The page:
In addition to looking at the requirements from OSHA and other agencies, consider how difficult it will be for your forklift operators to do their job in your aisles. In many cases, you will find it will benefit your facility to have a slightly wider aisle even though you may be able to fit fewer total aisles.
This is because your forklift drivers will be able to operate much more easily and efficiently. This can save a lot of time and effort. Having more room will also make it safer to get the job done without putting people at risk of getting crushed, run over, or have other issues.
To see an example of how much effort it takes to maneuver through very narrow aisles, watch this video. It shows just how much work is involved (and wasted time) operating in these environments:
Forklift Aisle Width Standards
The specific standards in place may vary from industry to industry. For example, most supermarkets don't really need to worry about meeting the requirements from any regulatory agency because they will naturally have their aisles quite wide to meet the needs of their customers.
On the other hand, some warehouses will need to have wider-than-normal widths for their aisles because the warehouse contains hazardous chemicals. When this is the case, some companies implement their own standards to keep the facility, their products, and their employees as safe as possible.
OSHA Aisle Width Requirements
Even if you are not using a forklift in an area, you will need to make sure your aisles are the proper width. This helps keep employees safe while working within the aisles. In addition to being required by OSHA, you will find this is just a good idea since it is difficult to work in a narrow aisleway where you can't move around freely.
OSHA Minimum Aisle Width
OSHA requirements can vary for similar areas, so it is important to keep this in mind. A normal aisle, for example, can be one width, but if you are marking the aisle width for an exit lane it will need to be wider. An exit lane is very important since people need to be able to escape during an emergency. In addition, exit aisles are typically going to be busier than normal aisles, so it makes sense to make them at least slightly wider.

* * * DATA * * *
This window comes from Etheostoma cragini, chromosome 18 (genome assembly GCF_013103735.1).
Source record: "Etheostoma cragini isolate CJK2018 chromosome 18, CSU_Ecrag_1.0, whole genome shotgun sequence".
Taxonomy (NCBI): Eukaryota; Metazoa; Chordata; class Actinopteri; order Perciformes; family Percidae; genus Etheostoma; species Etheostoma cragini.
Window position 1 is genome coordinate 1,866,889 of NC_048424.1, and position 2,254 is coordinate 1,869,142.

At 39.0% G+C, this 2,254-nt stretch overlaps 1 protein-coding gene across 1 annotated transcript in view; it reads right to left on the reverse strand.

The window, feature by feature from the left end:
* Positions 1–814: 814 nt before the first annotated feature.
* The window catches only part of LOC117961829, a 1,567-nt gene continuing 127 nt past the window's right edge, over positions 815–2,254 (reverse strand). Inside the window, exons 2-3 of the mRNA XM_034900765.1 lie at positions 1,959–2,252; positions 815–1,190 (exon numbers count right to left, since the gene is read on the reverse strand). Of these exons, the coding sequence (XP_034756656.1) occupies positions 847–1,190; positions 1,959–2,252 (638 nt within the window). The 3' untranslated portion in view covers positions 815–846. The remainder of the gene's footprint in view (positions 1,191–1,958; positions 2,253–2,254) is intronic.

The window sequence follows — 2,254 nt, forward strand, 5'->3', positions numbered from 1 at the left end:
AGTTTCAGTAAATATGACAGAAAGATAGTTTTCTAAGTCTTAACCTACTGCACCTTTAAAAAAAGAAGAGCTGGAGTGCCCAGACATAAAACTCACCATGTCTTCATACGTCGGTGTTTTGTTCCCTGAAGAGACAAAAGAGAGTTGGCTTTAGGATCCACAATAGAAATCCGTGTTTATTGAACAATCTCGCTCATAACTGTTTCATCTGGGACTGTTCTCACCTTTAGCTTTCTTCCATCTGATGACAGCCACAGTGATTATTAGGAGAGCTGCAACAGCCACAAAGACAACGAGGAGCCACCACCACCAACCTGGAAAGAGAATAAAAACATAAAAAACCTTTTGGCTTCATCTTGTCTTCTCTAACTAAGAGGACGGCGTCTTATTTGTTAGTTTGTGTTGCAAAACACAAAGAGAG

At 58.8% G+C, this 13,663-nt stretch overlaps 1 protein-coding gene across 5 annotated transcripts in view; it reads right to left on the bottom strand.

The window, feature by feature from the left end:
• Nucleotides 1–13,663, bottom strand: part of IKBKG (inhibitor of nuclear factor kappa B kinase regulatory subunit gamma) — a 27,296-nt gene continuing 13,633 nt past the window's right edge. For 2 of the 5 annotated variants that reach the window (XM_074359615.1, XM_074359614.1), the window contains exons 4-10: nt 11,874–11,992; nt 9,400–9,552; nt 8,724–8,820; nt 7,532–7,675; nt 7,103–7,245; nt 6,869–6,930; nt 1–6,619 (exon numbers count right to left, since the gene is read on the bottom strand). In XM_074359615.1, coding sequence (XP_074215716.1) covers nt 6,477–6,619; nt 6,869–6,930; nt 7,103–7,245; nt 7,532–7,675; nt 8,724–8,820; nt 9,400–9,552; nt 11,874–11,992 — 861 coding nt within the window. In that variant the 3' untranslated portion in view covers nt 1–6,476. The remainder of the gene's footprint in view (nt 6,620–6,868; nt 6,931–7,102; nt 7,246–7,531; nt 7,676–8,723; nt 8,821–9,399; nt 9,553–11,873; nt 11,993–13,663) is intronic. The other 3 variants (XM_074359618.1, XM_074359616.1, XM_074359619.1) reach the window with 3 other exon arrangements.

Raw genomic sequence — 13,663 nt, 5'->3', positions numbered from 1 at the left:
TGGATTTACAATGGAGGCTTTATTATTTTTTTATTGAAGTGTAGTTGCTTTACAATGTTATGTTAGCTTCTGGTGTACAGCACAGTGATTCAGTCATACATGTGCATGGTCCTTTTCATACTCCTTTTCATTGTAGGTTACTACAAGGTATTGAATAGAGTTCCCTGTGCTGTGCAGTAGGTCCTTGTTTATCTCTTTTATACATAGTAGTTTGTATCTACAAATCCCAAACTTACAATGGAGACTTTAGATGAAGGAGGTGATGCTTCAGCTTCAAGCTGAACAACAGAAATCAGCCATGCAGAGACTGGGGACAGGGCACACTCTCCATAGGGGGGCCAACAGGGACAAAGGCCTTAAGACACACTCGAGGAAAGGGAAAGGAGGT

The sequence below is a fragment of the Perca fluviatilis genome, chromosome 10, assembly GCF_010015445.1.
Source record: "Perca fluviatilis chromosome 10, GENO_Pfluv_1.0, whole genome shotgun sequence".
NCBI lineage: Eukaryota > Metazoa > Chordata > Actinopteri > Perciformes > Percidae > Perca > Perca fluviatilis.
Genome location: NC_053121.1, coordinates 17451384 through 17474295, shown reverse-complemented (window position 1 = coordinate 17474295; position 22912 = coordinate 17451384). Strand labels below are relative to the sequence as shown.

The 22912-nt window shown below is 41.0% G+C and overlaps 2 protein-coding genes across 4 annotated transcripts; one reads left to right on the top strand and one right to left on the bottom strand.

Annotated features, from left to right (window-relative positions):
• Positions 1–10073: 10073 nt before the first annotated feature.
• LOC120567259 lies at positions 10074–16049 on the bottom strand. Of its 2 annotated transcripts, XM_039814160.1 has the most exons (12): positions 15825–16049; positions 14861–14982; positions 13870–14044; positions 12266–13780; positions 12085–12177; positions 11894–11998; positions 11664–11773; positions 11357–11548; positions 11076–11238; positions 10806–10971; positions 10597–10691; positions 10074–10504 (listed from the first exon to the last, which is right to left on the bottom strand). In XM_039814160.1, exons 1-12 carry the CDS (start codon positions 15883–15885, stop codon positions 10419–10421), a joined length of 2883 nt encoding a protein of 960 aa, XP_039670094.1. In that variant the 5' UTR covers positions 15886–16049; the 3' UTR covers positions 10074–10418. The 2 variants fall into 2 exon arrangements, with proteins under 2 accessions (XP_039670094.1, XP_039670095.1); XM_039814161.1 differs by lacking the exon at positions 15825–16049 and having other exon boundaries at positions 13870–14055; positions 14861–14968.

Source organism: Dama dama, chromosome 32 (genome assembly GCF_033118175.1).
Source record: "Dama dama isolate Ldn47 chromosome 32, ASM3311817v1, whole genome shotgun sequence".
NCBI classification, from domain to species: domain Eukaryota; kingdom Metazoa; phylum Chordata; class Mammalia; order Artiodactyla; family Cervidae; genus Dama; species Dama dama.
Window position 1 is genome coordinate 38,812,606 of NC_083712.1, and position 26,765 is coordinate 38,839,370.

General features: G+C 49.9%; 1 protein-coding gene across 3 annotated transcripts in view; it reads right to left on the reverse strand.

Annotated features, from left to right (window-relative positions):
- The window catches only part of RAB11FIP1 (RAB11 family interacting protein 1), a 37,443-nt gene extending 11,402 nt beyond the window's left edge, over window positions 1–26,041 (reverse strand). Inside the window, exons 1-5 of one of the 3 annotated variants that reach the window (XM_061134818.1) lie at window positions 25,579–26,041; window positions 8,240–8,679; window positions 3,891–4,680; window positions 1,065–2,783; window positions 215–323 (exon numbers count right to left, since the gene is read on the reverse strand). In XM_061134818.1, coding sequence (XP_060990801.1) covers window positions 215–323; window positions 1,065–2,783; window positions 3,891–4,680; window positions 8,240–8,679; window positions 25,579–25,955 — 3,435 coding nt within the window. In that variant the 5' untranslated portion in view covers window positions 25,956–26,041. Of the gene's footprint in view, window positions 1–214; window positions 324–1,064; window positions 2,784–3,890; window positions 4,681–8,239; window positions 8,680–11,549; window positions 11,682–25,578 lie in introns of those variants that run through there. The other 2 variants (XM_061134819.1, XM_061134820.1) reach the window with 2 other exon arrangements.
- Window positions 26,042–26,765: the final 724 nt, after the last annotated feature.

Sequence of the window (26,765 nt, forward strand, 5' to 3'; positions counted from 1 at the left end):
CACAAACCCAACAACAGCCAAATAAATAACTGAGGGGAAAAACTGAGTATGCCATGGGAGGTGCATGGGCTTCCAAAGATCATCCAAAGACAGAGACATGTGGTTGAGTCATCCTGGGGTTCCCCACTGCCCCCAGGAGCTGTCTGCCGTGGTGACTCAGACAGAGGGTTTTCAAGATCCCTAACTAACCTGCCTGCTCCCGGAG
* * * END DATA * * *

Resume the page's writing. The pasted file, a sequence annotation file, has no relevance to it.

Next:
There are many different OSHA minimum aisle width requirements to consider, so make sure to get it right the first time. The OSHA walkway requirements are different than those required for vehicles, so consider this too.
Aisle Marking Tape Training
Whenever implementing anything new in your facility, make sure you provide your employees with the proper level of training. Aisle markings are no exception. Whether you're just marking the edges of your aisles or you're incorporating floor markings into your overall visual communication strategy, it is an excellent idea to formalize the training process.
Teach employees things like what the different colors of your floor marking tape mean. Keeping it all as simple as possible will help everyone learn quickly and benefit from the training.
In addition, work with the maintenance team so they know they can wash the floor marking tape just like any other part of the flooring. Many people mistakenly think they can't wash floor marking tape or marking signs, but the truth is that a clean sign or clean tape will likely last longer than those that are neglected.
When adding aisle marking tape or any other floor markings to your facility, make sure you set up the process for how often it will be cleaned and with what products.
Heavy Duty Floor Marking Tape
Now that you have taken the time to learn all about heavy-duty floor marking tape, you should be prepared to make the best possible decisions for your facility and its aisles.
While floor markings may seem like a small part of overall workplace safety or efficiency planning, it is worth the effort to really think each decision through. When done properly, floor markings can have a dramatic effect on the way your facility operates. On the other hand, facilities that don't put much thought into this topic at all will end up having to redo their work multiple times, which can be costly and wasteful.
One of the main points of using aisle marking tape and other floor markings is to improve efficiency and eliminate waste. This is one of the reasons why these types of markings are so popular in methodologies like lean, six sigma, and 5S. Taking the time to make sure you implement them properly will help you get the most out of all your floor markings.
Before you make any final decisions regarding your facility's floor markings, make sure to refer back to this document and ask yourself if you are choosing markings that will convey the right message and be strong enough to last as long as possible.
- Floor Marking Training and Research
- OSHA's Floor Marking Guidelines
- Shop Industrial Floor Marking Tape
- Floor Marking for Electrical Panel Compliance
- Free Floor Tape Finder
- Floor Marking Shapes
- Floor Markings for Forklift Traffic
- Floor Marking for Factories
- Floor Marking for Fire Extinguishers
- What floor marking can I use for emergency exits and evacuation routes?
- Floor Marking for Door Opening
- Floor Marking for Facility Safety
- Floor Marking for Social Distancing
- Where can I use floor marking for social distancing?